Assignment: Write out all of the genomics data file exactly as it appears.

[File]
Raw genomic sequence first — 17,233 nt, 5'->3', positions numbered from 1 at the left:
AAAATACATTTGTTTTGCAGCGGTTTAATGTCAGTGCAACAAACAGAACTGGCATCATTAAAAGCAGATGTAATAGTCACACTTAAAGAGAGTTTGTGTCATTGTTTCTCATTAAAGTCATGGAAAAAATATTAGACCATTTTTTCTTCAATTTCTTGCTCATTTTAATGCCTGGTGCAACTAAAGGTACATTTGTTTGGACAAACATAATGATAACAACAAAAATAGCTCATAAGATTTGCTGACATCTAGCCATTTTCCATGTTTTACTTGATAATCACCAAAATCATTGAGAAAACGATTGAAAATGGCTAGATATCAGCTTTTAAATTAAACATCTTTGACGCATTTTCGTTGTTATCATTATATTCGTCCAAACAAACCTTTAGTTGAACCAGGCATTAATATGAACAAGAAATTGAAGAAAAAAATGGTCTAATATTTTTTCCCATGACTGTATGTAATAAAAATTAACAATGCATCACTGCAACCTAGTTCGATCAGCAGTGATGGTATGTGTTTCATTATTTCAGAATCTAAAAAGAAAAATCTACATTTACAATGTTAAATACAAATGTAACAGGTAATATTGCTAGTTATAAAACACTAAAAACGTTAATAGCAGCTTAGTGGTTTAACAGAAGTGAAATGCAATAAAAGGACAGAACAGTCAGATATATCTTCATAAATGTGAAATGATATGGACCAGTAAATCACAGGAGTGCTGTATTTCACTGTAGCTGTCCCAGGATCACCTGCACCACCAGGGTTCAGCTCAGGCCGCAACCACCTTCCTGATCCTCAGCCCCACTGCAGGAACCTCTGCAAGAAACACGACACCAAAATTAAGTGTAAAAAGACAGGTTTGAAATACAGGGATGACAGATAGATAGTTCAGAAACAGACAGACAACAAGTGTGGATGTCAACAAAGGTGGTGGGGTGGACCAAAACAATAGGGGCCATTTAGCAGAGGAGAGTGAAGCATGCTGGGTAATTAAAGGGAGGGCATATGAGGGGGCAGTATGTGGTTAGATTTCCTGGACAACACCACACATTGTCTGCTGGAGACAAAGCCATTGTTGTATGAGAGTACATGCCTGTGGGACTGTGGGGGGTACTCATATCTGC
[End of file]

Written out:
Raw genomic sequence first — 17,233 nt, 5'->3', positions numbered from 1 at the left:
AAAATACATTTGTTTTGCAGCGGTTTAATGTCAGTGCAACAAACAGAACTGGCATCATTAAAAGCAGATGTAATAGTCACACTTAAAGAGAGTTTGTGTCATTGTTTCTCATTAAAGTCATGGAAAAAATATTAGACCATTTTTTCTTCAATTTCTTGCTCATTTTAATGCCTGGTGCAACTAAAGGTACATTTGTTTGGACAAACATAATGATAACAACAAAAATAGCTCATAAGATTTGCTGACATCTAGCCATTTTCCATGTTTTACTTGATAATCACCAAAATCATTGAGAAAACGATTGAAAATGGCTAGATATCAGCTTTTAAATTAAACATCTTTGACGCATTTTCGTTGTTATCATTATATTCGTCCAAACAAACCTTTAGTTGAACCAGGCATTAATATGAACAAGAAATTGAAGAAAAAAATGGTCTAATATTTTTTCCCATGACTGTATGTAATAAAAATTAACAATGCATCACTGCAACCTAGTTCGATCAGCAGTGATGGTATGTGTTTCATTATTTCAGAATCTAAAAAGAAAAATCTACATTTACAATGTTAAATACAAATGTAACAGGTAATATTGCTAGTTATAAAACACTAAAAACGTTAATAGCAGCTTAGTGGTTTAACAGAAGTGAAATGCAATAAAAGGACAGAACAGTCAGATATATCTTCATAAATGTGAAATGATATGGACCAGTAAATCACAGGAGTGCTGTATTTCACTGTAGCTGTCCCAGGATCACCTGCACCACCAGGGTTCAGCTCAGGCCGCAACCACCTTCCTGATCCTCAGCCCCACTGCAGGAACCTCTGCAAGAAACACGACACCAAAATTAAGTGTAAAAAGACAGGTTTGAAATACAGGGATGACAGATAGATAGTTCAGAAACAGACAGACAACAAGTGTGGATGTCAACAAAGGTGGTGGGGTGGACCAAAACAATAGGGGCCATTTAGCAGAGGAGAGTGAAGCATGCTGGGTAATTAAAGGGAGGGCATATGAGGGGGCAGTATGTGGTTAGATTTCCTGGACAACACCACACATTGTCTGCTGGAGACAAAGCCATTGTTGTATGAGAGTACATGCCTGTGGGACTGTGGGGGGTACTCATATCTGC